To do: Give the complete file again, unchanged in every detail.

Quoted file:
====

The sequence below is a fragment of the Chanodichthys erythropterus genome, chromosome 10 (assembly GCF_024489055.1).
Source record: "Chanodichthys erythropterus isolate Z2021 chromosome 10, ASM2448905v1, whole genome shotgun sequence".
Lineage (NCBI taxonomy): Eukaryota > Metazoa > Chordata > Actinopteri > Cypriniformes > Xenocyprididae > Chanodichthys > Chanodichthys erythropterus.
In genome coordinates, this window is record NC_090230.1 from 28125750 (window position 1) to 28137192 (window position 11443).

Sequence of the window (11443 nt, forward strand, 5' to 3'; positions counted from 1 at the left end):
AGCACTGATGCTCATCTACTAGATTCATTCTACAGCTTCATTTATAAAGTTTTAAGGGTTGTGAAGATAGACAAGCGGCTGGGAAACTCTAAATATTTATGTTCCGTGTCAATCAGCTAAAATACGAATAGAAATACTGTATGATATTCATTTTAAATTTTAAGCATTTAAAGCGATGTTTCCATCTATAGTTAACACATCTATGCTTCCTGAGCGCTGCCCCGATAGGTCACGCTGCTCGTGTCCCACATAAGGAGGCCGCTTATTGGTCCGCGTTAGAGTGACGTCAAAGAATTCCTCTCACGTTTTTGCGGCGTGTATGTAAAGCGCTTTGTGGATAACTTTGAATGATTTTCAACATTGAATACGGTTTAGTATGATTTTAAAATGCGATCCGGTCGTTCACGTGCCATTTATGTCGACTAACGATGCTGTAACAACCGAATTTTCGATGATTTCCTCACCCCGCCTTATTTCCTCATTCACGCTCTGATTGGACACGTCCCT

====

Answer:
The sequence below is a fragment of the Chanodichthys erythropterus genome, chromosome 10 (assembly GCF_024489055.1).
Source record: "Chanodichthys erythropterus isolate Z2021 chromosome 10, ASM2448905v1, whole genome shotgun sequence".
Lineage (NCBI taxonomy): Eukaryota > Metazoa > Chordata > Actinopteri > Cypriniformes > Xenocyprididae > Chanodichthys > Chanodichthys erythropterus.
In genome coordinates, this window is record NC_090230.1 from 28125750 (window position 1) to 28137192 (window position 11443).

Sequence of the window (11443 nt, forward strand, 5' to 3'; positions counted from 1 at the left end):
AGCACTGATGCTCATCTACTAGATTCATTCTACAGCTTCATTTATAAAGTTTTAAGGGTTGTGAAGATAGACAAGCGGCTGGGAAACTCTAAATATTTATGTTCCGTGTCAATCAGCTAAAATACGAATAGAAATACTGTATGATATTCATTTTAAATTTTAAGCATTTAAAGCGATGTTTCCATCTATAGTTAACACATCTATGCTTCCTGAGCGCTGCCCCGATAGGTCACGCTGCTCGTGTCCCACATAAGGAGGCCGCTTATTGGTCCGCGTTAGAGTGACGTCAAAGAATTCCTCTCACGTTTTTGCGGCGTGTATGTAAAGCGCTTTGTGGATAACTTTGAATGATTTTCAACATTGAATACGGTTTAGTATGATTTTAAAATGCGATCCGGTCGTTCACGTGCCATTTATGTCGACTAACGATGCTGTAACAACCGAATTTTCGATGATTTCCTCACCCCGCCTTATTTCCTCATTCACGCTCTGATTGGACACGTCCCT